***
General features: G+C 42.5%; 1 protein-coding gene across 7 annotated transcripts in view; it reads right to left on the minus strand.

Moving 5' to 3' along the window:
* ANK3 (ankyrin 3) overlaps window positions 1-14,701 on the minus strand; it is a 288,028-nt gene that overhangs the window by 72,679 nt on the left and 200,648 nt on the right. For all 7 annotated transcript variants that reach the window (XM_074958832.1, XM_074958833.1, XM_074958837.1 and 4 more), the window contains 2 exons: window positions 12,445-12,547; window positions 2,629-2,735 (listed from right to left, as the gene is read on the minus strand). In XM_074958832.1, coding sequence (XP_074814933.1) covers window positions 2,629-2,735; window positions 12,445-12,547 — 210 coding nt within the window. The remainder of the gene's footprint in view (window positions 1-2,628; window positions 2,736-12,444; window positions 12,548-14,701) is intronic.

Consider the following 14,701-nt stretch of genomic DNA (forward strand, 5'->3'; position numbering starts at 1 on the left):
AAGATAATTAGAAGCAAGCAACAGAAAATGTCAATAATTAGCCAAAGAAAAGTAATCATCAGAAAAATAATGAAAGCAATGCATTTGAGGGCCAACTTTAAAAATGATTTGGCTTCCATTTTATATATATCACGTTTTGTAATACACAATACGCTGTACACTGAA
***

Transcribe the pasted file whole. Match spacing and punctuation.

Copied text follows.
General features: G+C 42.5%; 1 protein-coding gene across 7 annotated transcripts in view; it reads right to left on the minus strand.

Moving 5' to 3' along the window:
* ANK3 (ankyrin 3) overlaps window positions 1-14,701 on the minus strand; it is a 288,028-nt gene that overhangs the window by 72,679 nt on the left and 200,648 nt on the right. For all 7 annotated transcript variants that reach the window (XM_074958832.1, XM_074958833.1, XM_074958837.1 and 4 more), the window contains 2 exons: window positions 12,445-12,547; window positions 2,629-2,735 (listed from right to left, as the gene is read on the minus strand). In XM_074958832.1, coding sequence (XP_074814933.1) covers window positions 2,629-2,735; window positions 12,445-12,547 — 210 coding nt within the window. The remainder of the gene's footprint in view (window positions 1-2,628; window positions 2,736-12,444; window positions 12,548-14,701) is intronic.

Consider the following 14,701-nt stretch of genomic DNA (forward strand, 5'->3'; position numbering starts at 1 on the left):
AAGATAATTAGAAGCAAGCAACAGAAAATGTCAATAATTAGCCAAAGAAAAGTAATCATCAGAAAAATAATGAAAGCAATGCATTTGAGGGCCAACTTTAAAAATGATTTGGCTTCCATTTTATATATATCACGTTTTGTAATACACAATACGCTGTACACTGAA